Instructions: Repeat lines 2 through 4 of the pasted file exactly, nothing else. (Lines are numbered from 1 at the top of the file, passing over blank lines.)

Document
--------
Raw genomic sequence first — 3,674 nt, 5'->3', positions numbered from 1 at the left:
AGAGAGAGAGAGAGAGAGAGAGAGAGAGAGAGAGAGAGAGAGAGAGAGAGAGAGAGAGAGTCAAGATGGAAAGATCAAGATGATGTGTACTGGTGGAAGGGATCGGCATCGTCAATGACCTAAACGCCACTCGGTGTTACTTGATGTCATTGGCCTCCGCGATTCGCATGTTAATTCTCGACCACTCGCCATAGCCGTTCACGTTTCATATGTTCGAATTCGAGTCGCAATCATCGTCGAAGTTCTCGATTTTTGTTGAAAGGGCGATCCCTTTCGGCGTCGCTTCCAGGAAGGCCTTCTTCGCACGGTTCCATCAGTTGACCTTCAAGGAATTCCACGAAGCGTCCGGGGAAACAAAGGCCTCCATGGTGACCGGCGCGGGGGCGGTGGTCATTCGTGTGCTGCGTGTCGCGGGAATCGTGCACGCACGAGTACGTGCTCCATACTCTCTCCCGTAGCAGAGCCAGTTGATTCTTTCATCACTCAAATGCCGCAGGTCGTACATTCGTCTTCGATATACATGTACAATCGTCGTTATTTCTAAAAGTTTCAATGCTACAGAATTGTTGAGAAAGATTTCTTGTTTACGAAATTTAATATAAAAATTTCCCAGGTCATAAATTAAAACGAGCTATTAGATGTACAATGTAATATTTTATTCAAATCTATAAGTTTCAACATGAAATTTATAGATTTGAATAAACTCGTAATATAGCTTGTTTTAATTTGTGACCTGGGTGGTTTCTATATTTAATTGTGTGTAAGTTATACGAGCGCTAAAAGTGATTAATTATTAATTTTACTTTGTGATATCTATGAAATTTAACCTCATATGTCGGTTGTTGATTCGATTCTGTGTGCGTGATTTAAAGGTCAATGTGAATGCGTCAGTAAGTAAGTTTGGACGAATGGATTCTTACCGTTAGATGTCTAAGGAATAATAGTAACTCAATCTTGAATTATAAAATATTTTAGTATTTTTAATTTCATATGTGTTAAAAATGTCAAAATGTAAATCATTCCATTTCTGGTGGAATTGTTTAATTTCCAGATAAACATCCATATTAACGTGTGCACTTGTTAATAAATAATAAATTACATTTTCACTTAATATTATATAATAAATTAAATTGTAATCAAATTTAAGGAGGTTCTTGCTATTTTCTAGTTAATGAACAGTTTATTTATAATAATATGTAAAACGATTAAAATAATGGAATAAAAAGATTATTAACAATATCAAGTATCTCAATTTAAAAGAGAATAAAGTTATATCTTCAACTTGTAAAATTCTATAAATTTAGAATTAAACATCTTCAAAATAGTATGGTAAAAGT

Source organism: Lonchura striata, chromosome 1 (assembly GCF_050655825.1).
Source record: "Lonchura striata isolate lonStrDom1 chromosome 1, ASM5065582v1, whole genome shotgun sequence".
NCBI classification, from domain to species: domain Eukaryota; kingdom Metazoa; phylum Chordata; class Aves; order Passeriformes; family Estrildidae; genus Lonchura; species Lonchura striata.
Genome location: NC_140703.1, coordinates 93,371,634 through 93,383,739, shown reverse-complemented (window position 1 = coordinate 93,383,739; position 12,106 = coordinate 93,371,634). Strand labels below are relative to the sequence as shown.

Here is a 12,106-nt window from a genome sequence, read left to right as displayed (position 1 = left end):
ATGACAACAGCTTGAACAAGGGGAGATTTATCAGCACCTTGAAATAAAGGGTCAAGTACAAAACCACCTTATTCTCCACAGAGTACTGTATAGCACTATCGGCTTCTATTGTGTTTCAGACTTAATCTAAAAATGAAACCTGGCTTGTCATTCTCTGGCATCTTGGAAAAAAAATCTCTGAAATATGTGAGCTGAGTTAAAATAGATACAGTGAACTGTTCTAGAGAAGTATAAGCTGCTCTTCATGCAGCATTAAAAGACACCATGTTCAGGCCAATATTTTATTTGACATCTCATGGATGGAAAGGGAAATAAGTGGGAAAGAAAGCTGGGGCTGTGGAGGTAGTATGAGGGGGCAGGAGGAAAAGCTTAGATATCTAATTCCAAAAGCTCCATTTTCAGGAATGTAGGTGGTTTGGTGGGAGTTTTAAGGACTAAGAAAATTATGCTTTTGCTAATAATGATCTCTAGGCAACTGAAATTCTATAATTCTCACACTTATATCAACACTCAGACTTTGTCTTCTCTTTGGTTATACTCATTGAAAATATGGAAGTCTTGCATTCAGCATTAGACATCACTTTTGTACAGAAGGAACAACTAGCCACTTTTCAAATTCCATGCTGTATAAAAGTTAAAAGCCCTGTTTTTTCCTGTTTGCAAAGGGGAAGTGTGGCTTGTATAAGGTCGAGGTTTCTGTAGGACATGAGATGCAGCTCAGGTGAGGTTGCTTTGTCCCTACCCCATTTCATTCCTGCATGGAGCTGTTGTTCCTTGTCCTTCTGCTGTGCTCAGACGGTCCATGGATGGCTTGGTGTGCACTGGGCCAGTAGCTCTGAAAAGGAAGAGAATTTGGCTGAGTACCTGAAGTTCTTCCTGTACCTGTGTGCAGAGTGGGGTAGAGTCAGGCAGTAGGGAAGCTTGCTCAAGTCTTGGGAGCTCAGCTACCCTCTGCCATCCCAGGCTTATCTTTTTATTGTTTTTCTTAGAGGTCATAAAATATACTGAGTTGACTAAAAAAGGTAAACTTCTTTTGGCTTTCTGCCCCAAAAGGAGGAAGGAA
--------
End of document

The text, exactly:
AGAGAGAGAGAGAGAGAGAGAGAGAGAGAGAGAGAGAGAGAGAGAGAGAGAGAGAGAGAGTCAAGATGGAAAGATCAAGATGATGTGTACTGGTGGAAGGGATCGGCATCGTCAATGACCTAAACGCCACTCGGTGTTACTTGATGTCATTGGCCTCCGCGATTCGCATGTTAATTCTCGACCACTCGCCATAGCCGTTCACGTTTCATATGTTCGAATTCGAGTCGCAATCATCGTCGAAGTTCTCGATTTTTGTTGAAAGGGCGATCCCTTTCGGCGTCGCTTCCAGGAAGGCCTTCTTCGCACGGTTCCATCAGTTGACCTTCAAGGAATTCCACGAAGCGTCCGGGGAAACAAAGGCCTCCATGGTGACCGGCGCGGGGGCGGTGGTCATTCGTGTGCTGCGTGTCGCGGGAATCGTGCACGCACGAGTACGTGCTCCATACTCTCTCCCGTAGCAGAGCCAGTTGATTCTTTCATCACTCAAATGCCGCAGGTCGTACATTCGTCTTCGATATACATGTACAATCGTCGTTATTTCTAAAAGTTTCAATGCTACAGAATTGTTGAGAAAGATTTCTTGTTTACGAAATTTAATATAAAAATTTCCCAGGTCATAAATTAAAACGAGCTATTAGATGTACAATGTAATATTTTATTCAAATCTATAAGTTTCAACATGAAATTTATAGATTTGAATAAACTCGTAATATAGCTTGTTTTAATTTGTGACCTGGGTGGTTTCTATATTTAATTGTGTGTAAGTTATACGAGCGCTAAAAGTGATTAATTATTAATTTTACTTTGTGATATCTATGAAATTTAACCTCATATGTCGGTTGTTGATTCGATTCTGTGTGCGTGATTTAAAGGTCAATGTGAATGCGTCAGTAAGTAAGTTTGGACGAATGGATTCTTACCGTTAGATGTCTAAGGAATAATAGTAACTCAATCTTGAATTATAAAATATTTTAGTATTTTTAATTTCATATGTGTTAAAAATGTCAAAATGTAAATCATTCCATTTCTGGTGGAATTGTTTAATTTCCAGATAAACATCCATATTAACGTGTGCACTTGTTAATAAATAATAAATTACATTTTCACTTAATATTATATAATAAATTAAATTGTAATCAAATTTAAGGAGGTTCTTGCTATTTTCTAGTTAATGAACAGTTTATTTATAATAATATGTAAAACGATTAAAATAATGGAATAAAAAGATTATTAACAATATCAAGTATCTCAATTTAAAAGAGAATAAAGTTATATCTTCAACTTGTAAAATTCTATAAATTTAGAATTAAACATCTTCAAAATAGTATGGTAAAAGT

Source organism: Lonchura striata, chromosome 1 (assembly GCF_050655825.1).
Source record: "Lonchura striata isolate lonStrDom1 chromosome 1, ASM5065582v1, whole genome shotgun sequence".